Milwaukee Neighborhoods Where Rent is Increasing the Most

Some residents are paying as much as 10 percent more from last year for a roof above their heads in some of the city’s hottest communities.

Here’s a look at the five Milwaukee neighborhoods where rent is increasing the most.

5. Timmerman West

Timmerman West

  • Price increase over the past year: 2.86%
  • Average rent for one-bedroom in Timmerman West: $810

Timmerman West is located in the northwest part of the city. It is home to 5,000 residents and Timmerman Field, a small airport still in operation today.

Densely rolling hills and a fair amount of green space along both sides of the Menomonee and Little Menomonee Rivers appeal to those who love open land. Rental rates have increased by almost 3 percent in this neighborhood, raising the rent to about $810 per month.

Fun Fact: In the early 1960s, a large middle section of Timmerman West was cleared to make room for the North/South Freeway. As a result, the freeway splits the neighborhood in two.

4. Harbor View

Harbor View

  • Price increase over the past year: 3.11%
  • Average rent for one-bedroom in Harbor View: $1,478

Harbor View is just to the south of downtown Milwaukee and until very recently, was entirely industrial. It’s since become one of the fastest developing areas of the city, and it’s showing with rental rates rising, too.

In one year, rent has increased 3 percent to an average of $1,478 per month. Part of the reason is revitalization efforts really took off when University of Wisconsin – Milwaukee established its School of Freshwater Sciences. Small businesses, live theatre and miles of waterfront, complete with waterfront bars and restaurants, make it attractive to residents who love living near Lake Michigan.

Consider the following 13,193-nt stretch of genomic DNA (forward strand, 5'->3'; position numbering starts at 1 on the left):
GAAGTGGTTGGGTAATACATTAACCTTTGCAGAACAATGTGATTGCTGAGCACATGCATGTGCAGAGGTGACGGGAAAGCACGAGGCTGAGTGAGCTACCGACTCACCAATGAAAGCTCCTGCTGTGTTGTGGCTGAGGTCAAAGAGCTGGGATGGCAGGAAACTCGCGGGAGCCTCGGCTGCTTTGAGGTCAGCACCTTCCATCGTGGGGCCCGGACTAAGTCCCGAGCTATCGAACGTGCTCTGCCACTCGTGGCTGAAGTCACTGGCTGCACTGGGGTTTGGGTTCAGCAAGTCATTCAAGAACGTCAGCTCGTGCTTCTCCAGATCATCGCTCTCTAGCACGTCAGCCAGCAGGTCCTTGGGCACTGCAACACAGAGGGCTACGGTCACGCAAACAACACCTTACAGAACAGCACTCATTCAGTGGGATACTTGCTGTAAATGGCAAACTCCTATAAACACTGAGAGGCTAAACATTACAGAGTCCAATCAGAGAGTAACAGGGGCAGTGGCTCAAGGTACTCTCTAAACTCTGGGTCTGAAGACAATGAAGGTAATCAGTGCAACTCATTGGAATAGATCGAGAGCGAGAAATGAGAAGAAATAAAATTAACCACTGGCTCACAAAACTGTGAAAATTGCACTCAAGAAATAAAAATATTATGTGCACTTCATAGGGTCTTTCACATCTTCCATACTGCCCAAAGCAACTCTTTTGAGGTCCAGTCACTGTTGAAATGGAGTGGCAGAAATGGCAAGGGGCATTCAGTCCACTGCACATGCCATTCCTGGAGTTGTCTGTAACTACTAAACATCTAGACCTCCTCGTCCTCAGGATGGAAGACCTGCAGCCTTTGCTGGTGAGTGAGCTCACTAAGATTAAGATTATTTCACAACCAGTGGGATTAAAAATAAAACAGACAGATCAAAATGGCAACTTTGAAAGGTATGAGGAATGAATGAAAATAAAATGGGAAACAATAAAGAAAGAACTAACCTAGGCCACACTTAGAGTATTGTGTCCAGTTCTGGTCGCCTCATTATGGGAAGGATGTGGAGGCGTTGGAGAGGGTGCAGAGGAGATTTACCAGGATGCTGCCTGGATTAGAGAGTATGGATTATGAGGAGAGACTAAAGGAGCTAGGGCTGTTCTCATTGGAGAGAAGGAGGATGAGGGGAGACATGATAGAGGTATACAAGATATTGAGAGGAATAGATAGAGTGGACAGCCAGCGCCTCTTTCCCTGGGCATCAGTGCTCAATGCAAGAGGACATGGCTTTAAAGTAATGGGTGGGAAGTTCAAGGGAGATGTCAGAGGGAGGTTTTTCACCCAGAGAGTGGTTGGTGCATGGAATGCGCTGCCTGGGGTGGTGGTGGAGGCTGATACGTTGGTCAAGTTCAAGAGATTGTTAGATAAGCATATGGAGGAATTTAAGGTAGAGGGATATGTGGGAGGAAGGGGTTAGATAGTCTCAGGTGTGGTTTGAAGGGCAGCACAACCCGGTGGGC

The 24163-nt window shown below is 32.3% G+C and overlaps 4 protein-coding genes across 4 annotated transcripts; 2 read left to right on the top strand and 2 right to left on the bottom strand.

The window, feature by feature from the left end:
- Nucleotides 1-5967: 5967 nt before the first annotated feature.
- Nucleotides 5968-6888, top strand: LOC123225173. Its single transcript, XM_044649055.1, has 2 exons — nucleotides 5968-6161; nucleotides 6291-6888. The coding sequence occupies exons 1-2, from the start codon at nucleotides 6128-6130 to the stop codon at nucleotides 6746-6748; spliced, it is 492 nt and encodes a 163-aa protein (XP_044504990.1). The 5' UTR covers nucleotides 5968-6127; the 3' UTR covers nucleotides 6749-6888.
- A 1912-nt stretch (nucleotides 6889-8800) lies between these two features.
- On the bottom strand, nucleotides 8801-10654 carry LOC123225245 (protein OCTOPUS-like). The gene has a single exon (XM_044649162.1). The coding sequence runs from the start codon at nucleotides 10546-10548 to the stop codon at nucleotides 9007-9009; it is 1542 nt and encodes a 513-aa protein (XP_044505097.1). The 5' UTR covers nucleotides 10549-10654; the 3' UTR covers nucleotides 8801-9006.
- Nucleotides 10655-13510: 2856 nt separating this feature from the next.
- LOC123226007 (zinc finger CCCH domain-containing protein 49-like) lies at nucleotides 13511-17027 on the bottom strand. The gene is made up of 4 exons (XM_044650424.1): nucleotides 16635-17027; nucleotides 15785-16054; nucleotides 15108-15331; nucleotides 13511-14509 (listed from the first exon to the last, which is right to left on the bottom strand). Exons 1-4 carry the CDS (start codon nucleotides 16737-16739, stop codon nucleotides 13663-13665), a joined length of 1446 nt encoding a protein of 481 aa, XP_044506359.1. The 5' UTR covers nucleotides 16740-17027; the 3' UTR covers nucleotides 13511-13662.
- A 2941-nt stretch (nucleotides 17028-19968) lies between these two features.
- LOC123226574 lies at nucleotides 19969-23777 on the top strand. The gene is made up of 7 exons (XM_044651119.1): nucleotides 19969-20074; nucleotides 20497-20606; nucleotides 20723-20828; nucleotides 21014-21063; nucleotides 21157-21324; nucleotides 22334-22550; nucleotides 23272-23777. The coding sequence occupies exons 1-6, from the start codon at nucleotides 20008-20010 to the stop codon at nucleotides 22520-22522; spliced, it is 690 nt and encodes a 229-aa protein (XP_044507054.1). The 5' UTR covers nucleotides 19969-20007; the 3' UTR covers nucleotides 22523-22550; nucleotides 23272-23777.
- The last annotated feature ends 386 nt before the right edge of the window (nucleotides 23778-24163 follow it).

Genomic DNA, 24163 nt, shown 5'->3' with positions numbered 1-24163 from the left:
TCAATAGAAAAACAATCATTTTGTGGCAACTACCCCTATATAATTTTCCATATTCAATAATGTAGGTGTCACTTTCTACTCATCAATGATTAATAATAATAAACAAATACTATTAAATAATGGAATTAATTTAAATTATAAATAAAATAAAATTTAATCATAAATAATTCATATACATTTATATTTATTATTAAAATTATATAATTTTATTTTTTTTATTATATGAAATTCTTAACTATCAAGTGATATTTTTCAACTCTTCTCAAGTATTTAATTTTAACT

For those interested in UWM’s work on freshwater research, the School of Freshwater Sciences offers a 90-minute tour on the third Thursday of each month at 12:30 p.m. It’s also near the Historic Third Ward, which is filled with trendy shops and dining options in another revitalized warehouse district.

Fun Fact: The Original Cheesehead Factory, the company that makes cheeseheads, is located in Harbor View and offers factory tours. By the way, the first cheesehead was worn at a Brewers game, not Packers.

3. Northridge Lakes

Northridge Lakes

  • Price increase over the past year: 4.15%
  • Average rent for one-bedroom in Northridge Lakes: $800

On the northwest part of the city, Northridge Lakes is anything but flat, with gently rolling hills to moderately steep inclines making up most of its topography. It’s a quiet residential community with most of the residents living in multi-unit condos or apartment buildings.

Rent has increased 4 percent in a year, with most spending an average of $800 per month. Northridge Lakes gets its name from the area’s most prominent feature, Northridge Lake, which is enjoyed by its residents since most of the streets are wide and curve around it. Today, about 2,500 residents call it home.

Fun Fact: Those who love the outdoors will appreciate the area’s expansive green space surrounding Northridge Lake. Most of the northern part of the neighborhood north of West Glenbrook Road is wooded and underdeveloped.

2. Murray Hill

Murray Hill

  • Price increase over the past year: 7.83%